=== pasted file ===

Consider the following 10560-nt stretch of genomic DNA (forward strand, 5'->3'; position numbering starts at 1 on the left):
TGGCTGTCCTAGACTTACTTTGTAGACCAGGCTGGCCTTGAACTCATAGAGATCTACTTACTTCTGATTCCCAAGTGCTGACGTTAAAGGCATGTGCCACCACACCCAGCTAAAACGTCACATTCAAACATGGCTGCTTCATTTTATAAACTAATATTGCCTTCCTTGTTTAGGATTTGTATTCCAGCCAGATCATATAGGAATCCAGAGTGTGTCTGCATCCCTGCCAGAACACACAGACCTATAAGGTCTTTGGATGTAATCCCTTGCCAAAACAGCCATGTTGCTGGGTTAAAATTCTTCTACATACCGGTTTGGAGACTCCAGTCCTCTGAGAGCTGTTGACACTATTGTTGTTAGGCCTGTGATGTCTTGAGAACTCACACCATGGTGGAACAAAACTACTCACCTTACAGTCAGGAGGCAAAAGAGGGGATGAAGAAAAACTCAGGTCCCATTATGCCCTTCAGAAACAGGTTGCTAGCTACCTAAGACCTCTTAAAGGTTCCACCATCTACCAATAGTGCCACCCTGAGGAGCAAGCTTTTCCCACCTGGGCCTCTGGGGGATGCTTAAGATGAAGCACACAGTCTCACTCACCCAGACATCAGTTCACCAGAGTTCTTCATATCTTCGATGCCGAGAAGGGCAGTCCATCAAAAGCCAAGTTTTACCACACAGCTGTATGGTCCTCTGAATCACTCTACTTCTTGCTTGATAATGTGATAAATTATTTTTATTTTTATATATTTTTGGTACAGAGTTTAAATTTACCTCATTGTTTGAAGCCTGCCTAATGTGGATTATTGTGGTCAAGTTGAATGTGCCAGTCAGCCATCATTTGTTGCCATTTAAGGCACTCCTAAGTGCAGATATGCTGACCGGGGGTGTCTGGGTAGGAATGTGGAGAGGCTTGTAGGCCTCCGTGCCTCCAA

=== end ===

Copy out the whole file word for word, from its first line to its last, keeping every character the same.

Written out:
Consider the following 10560-nt stretch of genomic DNA (forward strand, 5'->3'; position numbering starts at 1 on the left):
TGGCTGTCCTAGACTTACTTTGTAGACCAGGCTGGCCTTGAACTCATAGAGATCTACTTACTTCTGATTCCCAAGTGCTGACGTTAAAGGCATGTGCCACCACACCCAGCTAAAACGTCACATTCAAACATGGCTGCTTCATTTTATAAACTAATATTGCCTTCCTTGTTTAGGATTTGTATTCCAGCCAGATCATATAGGAATCCAGAGTGTGTCTGCATCCCTGCCAGAACACACAGACCTATAAGGTCTTTGGATGTAATCCCTTGCCAAAACAGCCATGTTGCTGGGTTAAAATTCTTCTACATACCGGTTTGGAGACTCCAGTCCTCTGAGAGCTGTTGACACTATTGTTGTTAGGCCTGTGATGTCTTGAGAACTCACACCATGGTGGAACAAAACTACTCACCTTACAGTCAGGAGGCAAAAGAGGGGATGAAGAAAAACTCAGGTCCCATTATGCCCTTCAGAAACAGGTTGCTAGCTACCTAAGACCTCTTAAAGGTTCCACCATCTACCAATAGTGCCACCCTGAGGAGCAAGCTTTTCCCACCTGGGCCTCTGGGGGATGCTTAAGATGAAGCACACAGTCTCACTCACCCAGACATCAGTTCACCAGAGTTCTTCATATCTTCGATGCCGAGAAGGGCAGTCCATCAAAAGCCAAGTTTTACCACACAGCTGTATGGTCCTCTGAATCACTCTACTTCTTGCTTGATAATGTGATAAATTATTTTTATTTTTATATATTTTTGGTACAGAGTTTAAATTTACCTCATTGTTTGAAGCCTGCCTAATGTGGATTATTGTGGTCAAGTTGAATGTGCCAGTCAGCCATCATTTGTTGCCATTTAAGGCACTCCTAAGTGCAGATATGCTGACCGGGGGTGTCTGGGTAGGAATGTGGAGAGGCTTGTAGGCCTCCGTGCCTCCAA